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01.08.2011 | Breast Oncology | Ausgabe 8/2011

Annals of Surgical Oncology 8/2011

Success and Failure of Primary Medical, Nonoperative Management In Breast Cancer

Zeitschrift:
Annals of Surgical Oncology > Ausgabe 8/2011
Autoren:
MD Seraina Margaretha Schmid, MD Aleksandra Anna Modlasiak, MD Mary Elizabeth Myrick, MD Nerbil Kilic, MD Carsten Thomas Viehl, MS Andreas Schötzau, MD Uwe Güth

Abstract

Background

Nonoperative but systemic therapy as first-line management is offered to some patients with breast cancer (BC) who have assumed limited life expectancy, such as older women or those who have distant metastases at initial presentation. We evaluated rates of and predicting factors for success and failure of this therapy approach.

Methods

Seventy-five patients who were initially treated only systemically, and cases in which local control while avoiding surgery was the intended long-term therapy goal were analyzed. Additionally, two stage-dependent subgroups were distinguished (A: stage I-III, n = 31; B: stage IV, n = 44). Failure of therapy was defined as when secondary surgery had to be performed due to locoregional progression or in case of no surgery when severe locoregional clinical signs/symptoms were observed during the further course.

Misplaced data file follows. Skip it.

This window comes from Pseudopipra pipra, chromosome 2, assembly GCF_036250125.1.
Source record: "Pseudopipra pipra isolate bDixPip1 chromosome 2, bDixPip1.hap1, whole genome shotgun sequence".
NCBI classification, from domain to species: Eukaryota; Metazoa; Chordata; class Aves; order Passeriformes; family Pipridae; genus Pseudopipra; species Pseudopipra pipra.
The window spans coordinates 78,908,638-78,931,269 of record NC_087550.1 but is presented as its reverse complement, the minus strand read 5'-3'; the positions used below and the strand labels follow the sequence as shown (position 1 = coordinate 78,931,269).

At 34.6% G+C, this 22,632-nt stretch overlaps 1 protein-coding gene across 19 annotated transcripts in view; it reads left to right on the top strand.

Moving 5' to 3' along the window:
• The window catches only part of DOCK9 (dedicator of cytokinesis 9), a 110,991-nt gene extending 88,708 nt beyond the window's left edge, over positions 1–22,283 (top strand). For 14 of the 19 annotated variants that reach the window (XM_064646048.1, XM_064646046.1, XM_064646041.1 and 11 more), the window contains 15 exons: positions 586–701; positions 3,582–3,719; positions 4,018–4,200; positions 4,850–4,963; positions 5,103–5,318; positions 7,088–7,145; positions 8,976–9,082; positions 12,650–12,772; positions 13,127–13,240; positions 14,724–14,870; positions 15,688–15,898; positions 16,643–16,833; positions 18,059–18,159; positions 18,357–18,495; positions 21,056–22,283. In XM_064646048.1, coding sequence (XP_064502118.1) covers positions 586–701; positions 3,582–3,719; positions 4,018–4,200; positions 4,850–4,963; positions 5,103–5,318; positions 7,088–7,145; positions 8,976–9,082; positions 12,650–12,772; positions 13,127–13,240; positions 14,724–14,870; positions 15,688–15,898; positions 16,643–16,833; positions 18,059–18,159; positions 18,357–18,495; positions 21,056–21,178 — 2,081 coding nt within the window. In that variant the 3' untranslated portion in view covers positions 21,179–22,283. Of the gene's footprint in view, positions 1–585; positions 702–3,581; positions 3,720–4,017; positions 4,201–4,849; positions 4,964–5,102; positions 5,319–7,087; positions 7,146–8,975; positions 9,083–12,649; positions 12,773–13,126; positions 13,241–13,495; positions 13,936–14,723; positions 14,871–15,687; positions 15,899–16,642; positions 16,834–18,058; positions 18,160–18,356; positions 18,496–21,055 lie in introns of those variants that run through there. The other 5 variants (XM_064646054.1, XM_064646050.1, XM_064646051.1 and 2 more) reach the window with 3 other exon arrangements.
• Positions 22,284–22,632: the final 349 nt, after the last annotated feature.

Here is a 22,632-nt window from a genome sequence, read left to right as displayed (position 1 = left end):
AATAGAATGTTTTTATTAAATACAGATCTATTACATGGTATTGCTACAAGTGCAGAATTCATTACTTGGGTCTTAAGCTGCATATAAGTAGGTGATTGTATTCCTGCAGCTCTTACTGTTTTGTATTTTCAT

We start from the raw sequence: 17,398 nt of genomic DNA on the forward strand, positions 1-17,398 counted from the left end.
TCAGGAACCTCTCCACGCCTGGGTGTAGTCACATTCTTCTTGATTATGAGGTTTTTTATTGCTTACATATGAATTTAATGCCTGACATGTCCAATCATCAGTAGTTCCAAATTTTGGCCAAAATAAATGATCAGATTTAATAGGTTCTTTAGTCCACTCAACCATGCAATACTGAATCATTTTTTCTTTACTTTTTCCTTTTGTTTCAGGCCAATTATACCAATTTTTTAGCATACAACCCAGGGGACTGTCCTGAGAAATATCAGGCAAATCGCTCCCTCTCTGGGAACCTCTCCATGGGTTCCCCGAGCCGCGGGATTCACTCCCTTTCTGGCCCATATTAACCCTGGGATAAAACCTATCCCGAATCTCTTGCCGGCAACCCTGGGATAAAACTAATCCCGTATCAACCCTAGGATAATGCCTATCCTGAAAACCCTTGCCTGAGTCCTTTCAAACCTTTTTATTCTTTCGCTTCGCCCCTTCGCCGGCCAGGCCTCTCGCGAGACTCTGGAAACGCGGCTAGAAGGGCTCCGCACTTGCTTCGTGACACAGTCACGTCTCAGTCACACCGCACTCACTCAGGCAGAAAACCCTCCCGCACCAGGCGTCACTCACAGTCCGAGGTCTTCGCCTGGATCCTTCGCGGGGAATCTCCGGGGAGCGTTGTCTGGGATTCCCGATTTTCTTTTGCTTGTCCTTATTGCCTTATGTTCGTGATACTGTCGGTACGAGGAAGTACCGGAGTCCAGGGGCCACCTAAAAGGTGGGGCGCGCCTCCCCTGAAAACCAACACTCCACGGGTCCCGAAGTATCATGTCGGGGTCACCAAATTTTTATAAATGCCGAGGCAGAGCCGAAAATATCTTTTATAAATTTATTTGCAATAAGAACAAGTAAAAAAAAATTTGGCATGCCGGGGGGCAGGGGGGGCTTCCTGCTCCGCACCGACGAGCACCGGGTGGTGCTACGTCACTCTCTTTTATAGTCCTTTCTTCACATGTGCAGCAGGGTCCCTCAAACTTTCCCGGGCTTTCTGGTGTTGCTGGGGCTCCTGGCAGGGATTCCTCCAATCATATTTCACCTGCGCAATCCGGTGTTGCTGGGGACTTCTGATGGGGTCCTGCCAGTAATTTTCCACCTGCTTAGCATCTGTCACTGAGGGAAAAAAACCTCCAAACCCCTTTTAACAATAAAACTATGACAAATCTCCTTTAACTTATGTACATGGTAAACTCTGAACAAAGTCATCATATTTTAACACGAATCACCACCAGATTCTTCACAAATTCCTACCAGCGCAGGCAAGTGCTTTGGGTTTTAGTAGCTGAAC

Results

Patients in group A were older than those in group B (81 vs. 67.5 years; P < 0.001) and showed an increased survival (5-year rates: 40.2% vs. 24.3%). In 24 patients of the entire cohort (32%), secondary surgery had to be performed; surgery was performed more often in group A (58.1% vs. 13.6%). In the cases in which no surgery was performed (n = 51), 11 women (21.6%) suffered from severe locoregional symptoms in the palliative situation (A: n = 1; B: n = 10). Although the presence of stage IV was a significant factor for therapy success (odds ratio (OR), 2.59; 95% confidence interval (CI), 0.95–7.05; P = 0.039), skin involvement was associated with failure of therapy (OR, 3.57; 95% CI, 1.16–11.11; P = 0.031).

Conclusions

Nonoperative treatment may be offered to selected patients with BC who have assumed limited life expectancy. These women must be openly informed that this approach is not successful in nearly half of the cases.

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